The first breach in diluting the simple meaning of the Constitution came in a letter written by President Thomas Jefferson in 1802 to the Danbury Baptists Association which feared state government encroachment on their religious practices. Jefferson argued there that the First Amendment built “a wall of separation between Church and State.” The phrase, of course, never appears in the Constitution, and it is clear that Jefferson meant that the State has no right to interfere, obstruct, impede or otherwise hinder the practice of religion. But Jefferson certainly never intended that the “wall of separation” prohibited government from extending benefits to all religions or required government to penalize the practice of religion. Yet, that is how anti-religion groups like “Americans United for Separation of Church and State,” joined by their fellow travelers in the ADL, et al, insist that the Constitution must be interpreted, and that is how the Supreme Court began interpreting it in the 1950s.
In the 19th century, the provisions of the First Amendment and much of the Bill of Rights was made applicable to the states, and when the secular-progressive agenda began to dominate American culture and the media elite in the late 1950s and early 1960s, the Supremes took due notice – questioning (though eventually permitting) the funding of the transportation of parochial school students; banning prayer in public schools – even being troubled by a moment of silence; declaring that the state cannot defray the salaries of secular teachers in parochial schools (bizarre, because the government would have had to pay to build schools, hire teachers, etc., to accommodate these students if there weren’t any parochial schools); permitting the provision of textbooks and milk (sometimes the Supreme Court’s logic is exceedingly arcane, if indecipherable – and sometimes, it just depends on who is sitting on the Court at any particular time); prohibiting religious prayers at graduations, and dancing through hoops wrestling with religious displays on public grounds during holiday seasons, alternatively permitting and prohibiting them depending on obscure factors and dubious reasoning. (The Menora is not a religious symbol? Huh?) Personally, I have always found Jewish objections to Christian religious displays around holiday season to be a function of small-mindedness coupled with intolerance; America is, after all, almost 85% Christian.
To further complicate matters, then-Senator Lyndon Johnson pushed through an amendment to a bill in 1954 that prohibited non-profits and religious organizations from endorsing or opposing political candidates, a gross violation of another clause in the First Amendment that prohibits Congress from making any law “abridging the freedom of speech.” Johnson justified this restriction on grounds of the “wall of separation,” again completely distorting Jefferson’s meaning of the phrase. (Johnson had been under terrific pressure from some Christian groups, so he just silenced them.)
But, most recently, the issue of school vouchers and tax credits for private and parochial school families has heralded the Court’s reversion to a more text-based and reasonable interpretation of the “establishment” and “free exercise” clauses. It is therefore astonishing that the secular Jewish groups are trapped in a reading of the Constitution that was popular with the Court from the 1950s-1980s, and is more guided by liberal dogma than original intent or, especially, recognitions of the general value of religion in public school and the specific Jewish interest in easing the financial burdens on doubly-taxed Jewish families. Shame on them. They seem to be petrified of the role of Christianity in American life and the threat allegedly posed therefore to the survival of Judaism. Evidently, they fear that Crusaders are lurking around every street corner (hence their perception that Christian evangelicals pose a great danger to Jewish life than radical Muslims), and do not recognize that the greatest hazard is not missionizing Christians but Jews who are ignorant of our heritage. In so many ways, and especially in this instance, these organizations are ossified, incarcerated in the past, and irrelevant to modern Jewish life.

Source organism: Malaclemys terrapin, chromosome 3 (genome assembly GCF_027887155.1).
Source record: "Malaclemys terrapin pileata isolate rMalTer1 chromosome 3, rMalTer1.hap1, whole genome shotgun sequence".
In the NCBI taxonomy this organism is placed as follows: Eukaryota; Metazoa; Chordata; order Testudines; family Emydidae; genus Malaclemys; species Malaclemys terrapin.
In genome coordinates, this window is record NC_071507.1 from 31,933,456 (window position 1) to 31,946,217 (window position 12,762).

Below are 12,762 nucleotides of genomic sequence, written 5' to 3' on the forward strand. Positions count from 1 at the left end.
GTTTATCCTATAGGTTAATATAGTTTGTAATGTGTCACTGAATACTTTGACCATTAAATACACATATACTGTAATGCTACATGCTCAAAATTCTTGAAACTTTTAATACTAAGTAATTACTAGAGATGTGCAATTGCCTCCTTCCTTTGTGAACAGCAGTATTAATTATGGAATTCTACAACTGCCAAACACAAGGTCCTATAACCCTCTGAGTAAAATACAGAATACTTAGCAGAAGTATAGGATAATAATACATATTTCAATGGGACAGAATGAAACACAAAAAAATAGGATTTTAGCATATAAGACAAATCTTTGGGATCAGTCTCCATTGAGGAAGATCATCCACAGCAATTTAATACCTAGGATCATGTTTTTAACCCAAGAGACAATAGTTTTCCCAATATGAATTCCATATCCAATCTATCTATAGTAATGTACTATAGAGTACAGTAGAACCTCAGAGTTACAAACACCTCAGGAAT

The Supremes are always hard to read, and their decisions these days on controversial cases usually rest on one vote – that of swing Justice Anthony Kennedy. And these matters always trigger discussions of the correct mode of Constitutional interpretation – between those who favor “original intent” (ascertaining what the Framers meant, because otherwise the Constitution becomes ultimately meaningless and can be twisted by every generation or Justice) and those who see the Constitution as a “living document” that can be updated by every generation. According to the latter, capital punishment can be “unconstitutional” even though the Framers of the Constitution referred to it and accepted it, and new provisions – like the “right to privacy” – can be located within the penumbra of the document, or hovering in the thin air just above it. (It is fascinating that the Torah is loosely subject to the same dispute as to interpretation – between traditional Torah Jews who are bound to the original intent and try to ascertain the Torah’s meaning based on precedent and application, and the non-Orthodox Jews who shape the Torah as a ball of wax according to their current assessment of prevailing moral notions and the public good.)
In any event, we should hope that the Supreme Court reverses the Ninth Circuit (as they often do), upholds the Arizona law, and strengthens and protects the practice of religion in America so the United States returns to the traditional religious moorings that are the foundation of this Republic.